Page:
OSWALD BROWN WRITES
In my last OSWALD BROWN WRITES column, which The Nassau Guardian refused to publish and subsequently requested that I retire as editor of The Freeport News, I noted that the Elizabeth bye-election would be a referendum on the leadership of Prime Minister Hubert Ingraham. The verdict is now in. Unquestionably, Ryan Pinder’s victory, which was confirmed by the Supreme Court on Tuesday, is a clear indication that the Bahamian people are fed up with Ingraham’s dictatorial tendencies, and will demonstrate their disgust at the polls in 2012 or whenever the next general elections are held.
Even if Ingraham decides to retire and not lead the Free National Movement (FNM) in the next general elections, I predict that the FNM will go down to a crushing defeat. That’s primarily because Ingraham has succeeded in emasculating some once promising FNM leaders who had the potential to succeed him. Branville McCartney, who arguably was the best immigration minister to hold that position since the country has been plagued by a serious illegal Haitian immigrant problem, was by far the best choice to take over the leadership of the FNM after Ingraham, but he was left with no choice but to resign several weeks ago if he wanted to maintain the widespread respect he has garnered from the Bahamian people during his still young political career.
His resignation was no doubt welcomed by some of his colleagues who saw him as a definite threat to their own leadership ambitions, and some of them in fact may have been part of a conspiracy to force him to resign. National Security Minister Tommy Turnquest is still considered to be the front-runner to replace Ingraham, but he still lacks leadership appeal among the vast majority of Bahamians. Of course, Ingraham’s personal choice for his successor is Minister of State for Finance Zhivargo Laing, but almost on a daily basis Laing proves that he is far from ready to lead the FNM, no matter how much Ingraham continues to push him in that direction. Health Minister Dr. Hubert Minnis was once considered to be a promising prospect, but he has allowed his close friendship with Ingraham to cloud his political judgment and has remained silent as Ingraham has controlled the FNM as if it is his personal fiefdom. What all this adds up to is a huge victory for the Progressive Liberal Party (PLP) in the next general elections, now that they have wisely resolved their leadership dispute and have embarked upon a very sensible exercise of selecting some candidates well in advance of the elections. The four candidates ratified last week certainly are all excellent choices, and if this trend continues, the PLP’s success in the next election is assured.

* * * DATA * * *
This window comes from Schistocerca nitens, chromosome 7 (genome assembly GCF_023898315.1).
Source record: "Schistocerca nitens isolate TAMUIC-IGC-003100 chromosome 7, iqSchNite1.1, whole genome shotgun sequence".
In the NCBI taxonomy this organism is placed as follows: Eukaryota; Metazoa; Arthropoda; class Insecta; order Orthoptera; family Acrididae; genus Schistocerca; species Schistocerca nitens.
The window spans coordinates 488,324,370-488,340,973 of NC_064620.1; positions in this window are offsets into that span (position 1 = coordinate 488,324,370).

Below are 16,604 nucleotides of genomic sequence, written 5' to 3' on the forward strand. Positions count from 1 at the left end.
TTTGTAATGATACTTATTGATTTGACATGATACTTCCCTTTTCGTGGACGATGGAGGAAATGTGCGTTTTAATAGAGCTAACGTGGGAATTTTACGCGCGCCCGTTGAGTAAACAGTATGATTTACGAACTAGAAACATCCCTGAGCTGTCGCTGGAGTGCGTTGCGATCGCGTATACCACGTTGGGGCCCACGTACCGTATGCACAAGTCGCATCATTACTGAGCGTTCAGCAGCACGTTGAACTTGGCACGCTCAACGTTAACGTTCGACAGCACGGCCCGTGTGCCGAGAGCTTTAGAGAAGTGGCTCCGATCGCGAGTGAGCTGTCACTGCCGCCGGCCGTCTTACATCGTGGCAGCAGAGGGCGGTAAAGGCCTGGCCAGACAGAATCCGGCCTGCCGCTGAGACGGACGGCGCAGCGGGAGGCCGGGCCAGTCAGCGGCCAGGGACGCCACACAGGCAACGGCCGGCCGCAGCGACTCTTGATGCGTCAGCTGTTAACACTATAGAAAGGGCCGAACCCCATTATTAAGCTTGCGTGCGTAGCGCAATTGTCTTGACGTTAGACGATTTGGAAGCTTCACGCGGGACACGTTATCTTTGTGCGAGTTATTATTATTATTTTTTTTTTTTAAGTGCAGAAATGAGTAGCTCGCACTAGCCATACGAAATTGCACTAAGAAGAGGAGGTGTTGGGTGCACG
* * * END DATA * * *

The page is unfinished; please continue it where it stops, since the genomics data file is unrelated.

One bit of advice that I would offer the PLP is to take full advantage of the racial implications of Ryan Pinder’s victory in Elizabeth, and forever shed its image, in the minds of some, as being a racist party. Ryan Pinder is a white Bahamian, and this unquestionably should be used as a foundation to broaden the party’s appeal among our white brothers and sisters. The truth of the matter is that there were many white Bahamians who abhorred the racist policies of the United Bahamian Party (UPB) when that white minority government ran this country, and in some cases were victims of the oppressive policies of the UPB. The fact that Ryan’s father, Marvin Pinder, once was an elected PLP House of Assembly member and served as a minister in the PLP government is indicative of this fact. Unfortunately, the PLP did not take full advantage of the opportunity that Marvin Pinder provided for it to broaden its appeal to other white Bahamians who shared his views. The Bahamas is too small a country for the racial division that still exists to continue. Ryan Pinder’s victory has provided the PLP with a splendid opportunity to close that gap. It is an opportunity that should not be squandered.
Oswald T. Brown
Freeport, Grand Bahama